School nurses help avert medical costs lost in teachers and parents of school children, a US study shows.
The research based in the Center for Disease Control (CDC) in Atlanta, Georgia compared money spent in putting nurses full-time in schools and money saved in decreasing doctors’ visits as well as keeping parents and teachers at work.
The result – money is saved when putting school nurses at full-time work.In the past years, many school districts in the U.S. cut school nurses’ hours of work to decrease healthcare costs.
In University Park Creative Arts School in Charlotte, North Carolina, a nurse only works two days a week due to fund issues. So, when a seizure incident by one of the students occurred a few months ago, teachers trained as first responders had to call nearby schools in hopes of finding a nurse.
This new research show how full-time school nurses actually help not only save lives but another practical concern – money.
The How of Saving
Researchers led by Anne Sheetz, retired Director of School Health Services of the Massachusetts Department of Public Health, showed how the Massachusetts full-time program for nurses, which was the object of the study helped in saving.
In the state’s record for school year 2009 to 2010, nurses were paid $ 79 million in total caring for 477,000 students covered by the program. Lesser compared to the calculated total of $129.1 million that would have been lost to teacher and parent productivity losses and the actual cost of the health services availed outside the schools with no nurses.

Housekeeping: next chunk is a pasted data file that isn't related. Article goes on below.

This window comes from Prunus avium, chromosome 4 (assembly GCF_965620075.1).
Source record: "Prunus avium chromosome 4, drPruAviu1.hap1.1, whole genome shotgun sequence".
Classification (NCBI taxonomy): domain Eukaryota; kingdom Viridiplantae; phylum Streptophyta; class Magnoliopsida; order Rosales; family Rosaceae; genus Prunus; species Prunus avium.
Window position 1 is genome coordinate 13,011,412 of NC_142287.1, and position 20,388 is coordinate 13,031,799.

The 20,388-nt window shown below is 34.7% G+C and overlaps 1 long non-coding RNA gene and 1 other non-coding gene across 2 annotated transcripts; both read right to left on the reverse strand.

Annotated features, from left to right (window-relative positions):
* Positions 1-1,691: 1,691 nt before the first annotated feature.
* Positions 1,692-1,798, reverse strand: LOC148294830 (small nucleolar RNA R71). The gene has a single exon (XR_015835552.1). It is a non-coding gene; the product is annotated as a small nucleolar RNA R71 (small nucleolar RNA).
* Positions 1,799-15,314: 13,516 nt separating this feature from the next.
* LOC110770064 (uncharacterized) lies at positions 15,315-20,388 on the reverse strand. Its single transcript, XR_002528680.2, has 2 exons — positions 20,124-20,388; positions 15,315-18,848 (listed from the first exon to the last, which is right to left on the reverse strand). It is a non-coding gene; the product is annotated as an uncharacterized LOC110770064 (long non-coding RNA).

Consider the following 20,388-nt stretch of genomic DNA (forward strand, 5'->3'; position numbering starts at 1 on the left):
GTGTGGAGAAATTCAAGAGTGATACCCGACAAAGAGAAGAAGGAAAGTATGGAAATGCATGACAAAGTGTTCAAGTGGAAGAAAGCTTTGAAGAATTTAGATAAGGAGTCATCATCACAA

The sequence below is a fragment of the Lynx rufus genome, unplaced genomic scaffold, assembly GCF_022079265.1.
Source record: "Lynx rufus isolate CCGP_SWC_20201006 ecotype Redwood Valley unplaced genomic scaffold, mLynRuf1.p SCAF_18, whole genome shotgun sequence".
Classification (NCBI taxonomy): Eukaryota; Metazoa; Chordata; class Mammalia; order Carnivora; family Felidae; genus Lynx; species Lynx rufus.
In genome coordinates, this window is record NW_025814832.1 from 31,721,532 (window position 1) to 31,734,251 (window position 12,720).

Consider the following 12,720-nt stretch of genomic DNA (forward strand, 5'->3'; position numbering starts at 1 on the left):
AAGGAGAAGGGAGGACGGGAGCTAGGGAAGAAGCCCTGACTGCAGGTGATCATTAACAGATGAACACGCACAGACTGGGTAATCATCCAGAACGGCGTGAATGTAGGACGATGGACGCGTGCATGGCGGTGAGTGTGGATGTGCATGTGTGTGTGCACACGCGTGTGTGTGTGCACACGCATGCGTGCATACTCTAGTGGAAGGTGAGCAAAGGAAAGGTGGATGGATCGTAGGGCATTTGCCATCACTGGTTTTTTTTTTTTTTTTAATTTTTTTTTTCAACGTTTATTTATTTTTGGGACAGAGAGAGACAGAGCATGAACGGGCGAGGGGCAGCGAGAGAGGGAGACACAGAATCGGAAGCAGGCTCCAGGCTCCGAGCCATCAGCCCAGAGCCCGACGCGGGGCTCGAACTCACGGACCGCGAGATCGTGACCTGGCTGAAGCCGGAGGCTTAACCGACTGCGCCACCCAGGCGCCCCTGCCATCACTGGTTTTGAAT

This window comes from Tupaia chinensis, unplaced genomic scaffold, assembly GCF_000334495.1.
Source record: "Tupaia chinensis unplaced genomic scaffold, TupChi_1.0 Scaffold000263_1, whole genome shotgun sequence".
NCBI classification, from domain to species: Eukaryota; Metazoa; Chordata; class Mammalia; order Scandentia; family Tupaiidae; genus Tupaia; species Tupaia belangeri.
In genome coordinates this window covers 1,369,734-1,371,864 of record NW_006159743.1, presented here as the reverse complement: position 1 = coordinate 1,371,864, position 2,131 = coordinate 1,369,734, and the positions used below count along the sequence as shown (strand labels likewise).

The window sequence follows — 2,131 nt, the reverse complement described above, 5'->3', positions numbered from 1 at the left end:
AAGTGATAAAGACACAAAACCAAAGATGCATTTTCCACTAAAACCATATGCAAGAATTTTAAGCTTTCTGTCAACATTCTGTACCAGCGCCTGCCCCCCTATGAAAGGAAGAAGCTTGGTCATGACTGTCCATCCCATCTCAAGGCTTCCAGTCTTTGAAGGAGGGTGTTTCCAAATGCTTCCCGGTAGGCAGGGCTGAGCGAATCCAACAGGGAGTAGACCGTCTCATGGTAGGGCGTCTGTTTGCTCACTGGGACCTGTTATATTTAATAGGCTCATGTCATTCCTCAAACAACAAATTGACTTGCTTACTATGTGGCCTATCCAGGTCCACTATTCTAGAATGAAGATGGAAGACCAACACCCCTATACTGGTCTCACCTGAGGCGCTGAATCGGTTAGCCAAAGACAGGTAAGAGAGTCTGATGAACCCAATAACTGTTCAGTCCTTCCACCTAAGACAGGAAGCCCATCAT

They further detailed to show how every $ 1 spent in a full-time nurse program actually saves $ 2.20.
These data shown, says researchers, is not yet complete as emergency room visits and hospitalizations are not counted in the losses in the absence of school nurses.
School Nursing Scenario
School nurses perform dozens of procedures in schools.
They utilize a so-called standard nursing process. This includes steps as assessment, diagnosis, outcome identification, planning, implementation and evaluation (ADOPIE). Specifically, school nurses help in managing chronic diseases as heart problems and diabetes as well as mental health matter; these in addition to the usual administration of immunizations, screening tests and first aid measures for various injuries. They also further extend their work to involve the other members of the school community, teaching them health-related issues.
As many as 60 to 70 school children are catered by a school nurse in a day, one of the researchers say.
In general, registered nurses are given a median pay of $ 65, 000 a year or roughly Php 2.79 million, according to a 2012 data of the Bureau of Labor Statistics (BLS) of the U.S. Department of Labor.
Two doctors who worked in the Massachusetts health services program (Dr. Maryanne Quinn and Dr. Michael Pistiner ) ,recognized the program’s impact on school children’s health.
Dr. Pistiner went further to say that the new research could help in putting school nurses in full-time jobs a priority.
- Bureau of Labor Statistics, U.S. Department of Labor, Occupational Outlook Handbook, 2014-15 Edition, Registered Nurses, on the Internet at http://www.bls.gov/ooh/healthcare/registered-nurses.htm (visited May 20, 2014).
- Texas Department of State Health Services Child Health and Safety Branch – School Health Program www.dshs.state.tx.us/schoolhealth/default.shtm